mosaic of young african american and latinx scholars

2021-22 Sadler Scholars

Sadler Scholars are a select group of doctoral students with research interests relevant to bioethics who are from racial and ethnic communities underrepresented in this field in the United States. Admission to this initiative of The Hastings Center’s visiting scholar program is by application.

Sadler Scholars have opportunities to present and receive critical feedback on their own work in progress from Hastings Center research scholars. They also participate in professional development workshops with Hastings Center editors and invited experts, receiving guidance on writing for publication and on career opportunities in bioethics research and practice.

Stipends for Sadler Scholars are provided by the Blair and Georgia Sadler Fund for Socially Just Health Policy, which aims to cultivate a more diverse set of scholars committed to creating a more equitable world.

“The Sadler Scholars represent the next generation of bioethics: a field that is more diverse, widely interdisciplinary, and prepared to engage directly with how social inequality shapes human health and well-being,” said Hastings Center research scholar Nancy Berlinger, who directs the visiting scholar program and designed this initiative. “We are excited to welcome these colleagues into the Hastings Center community.”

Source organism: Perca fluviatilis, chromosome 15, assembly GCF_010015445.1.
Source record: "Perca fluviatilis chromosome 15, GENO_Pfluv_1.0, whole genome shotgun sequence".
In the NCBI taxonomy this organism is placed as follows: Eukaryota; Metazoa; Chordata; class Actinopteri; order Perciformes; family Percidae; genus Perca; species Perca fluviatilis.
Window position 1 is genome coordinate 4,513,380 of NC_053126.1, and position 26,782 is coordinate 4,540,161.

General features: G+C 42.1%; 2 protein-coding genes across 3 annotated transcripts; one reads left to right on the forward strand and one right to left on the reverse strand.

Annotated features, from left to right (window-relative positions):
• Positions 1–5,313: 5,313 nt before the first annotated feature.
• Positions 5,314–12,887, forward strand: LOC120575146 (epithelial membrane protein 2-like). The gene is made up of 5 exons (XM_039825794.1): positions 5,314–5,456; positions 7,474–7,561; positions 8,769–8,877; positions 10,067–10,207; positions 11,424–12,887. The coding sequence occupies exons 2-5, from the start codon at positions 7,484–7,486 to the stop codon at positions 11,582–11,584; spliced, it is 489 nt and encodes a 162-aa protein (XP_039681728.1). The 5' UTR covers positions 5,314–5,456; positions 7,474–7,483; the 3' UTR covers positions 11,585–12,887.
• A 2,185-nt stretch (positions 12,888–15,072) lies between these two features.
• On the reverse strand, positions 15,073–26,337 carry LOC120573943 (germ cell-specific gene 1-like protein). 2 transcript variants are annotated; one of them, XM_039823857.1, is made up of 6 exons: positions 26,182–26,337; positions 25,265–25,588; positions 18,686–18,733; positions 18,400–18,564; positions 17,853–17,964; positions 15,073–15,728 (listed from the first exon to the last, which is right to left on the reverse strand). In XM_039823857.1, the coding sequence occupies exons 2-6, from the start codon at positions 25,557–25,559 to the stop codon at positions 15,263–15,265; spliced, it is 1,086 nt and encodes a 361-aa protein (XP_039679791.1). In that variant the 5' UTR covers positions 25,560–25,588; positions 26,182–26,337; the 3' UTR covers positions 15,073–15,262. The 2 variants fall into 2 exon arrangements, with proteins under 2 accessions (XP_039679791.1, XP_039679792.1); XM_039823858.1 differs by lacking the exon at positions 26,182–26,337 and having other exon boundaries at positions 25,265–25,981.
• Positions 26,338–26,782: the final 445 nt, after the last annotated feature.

Inaugural 2021-22 Sadler Scholars

Calvin Bradley, MDiv, MS
Degree Program: PhD, Conflict Analysis and Resolution Studies, Nova Southeastern University

About me: I am an African American male, born, raised, educated, and currently working in health care in rural eastern North Carolina. I am a pediatric chaplain with a passion for support and education concerning chronic illness, palliative care, and the social, cultural, and emotional wellness and development of adolescents and young adults. My professional goals include reducing the research-practice gap for rural communities and populations; developing initiatives to build youth and family resilience in response to illness and trauma; promoting the importance of culturally relational health care supports and resources for Black and Latino communities, and eventually serving in an executive capacity for a health care organization or public health entity.

My research interests in bioethics: My dissertation focuses on barriers to comprehensive health care for rural adolescent and young adult patients living with sickle cell anemia, with special attention to barriers to social, mental, and emotional health and supports for this chronically ill patient population. In addition to my dissertation work, I have spent the last year and a half developing a narrative-based spiritual assessment tool for adolescent patients battling chronic illnesses. This tool focuses on understanding the patient as a person, identifying areas of care that need further clarification, and incorporating the patient’s personal goals into their care plan. Improving health and education disparities for African American and Latino youth remain a top priority for me in both research and practice.

Clauden Louis, MD, MS
Degree Program: MPH, Johns Hopkins University

About me: I am a first-generation student who is the son of immigrants from the island of Haiti. I am chief resident in heart surgery and a student of public health. My professional goals are to master the care of complex congenital heart surgery patients and find answers to tough questions regarding the ethics of their care.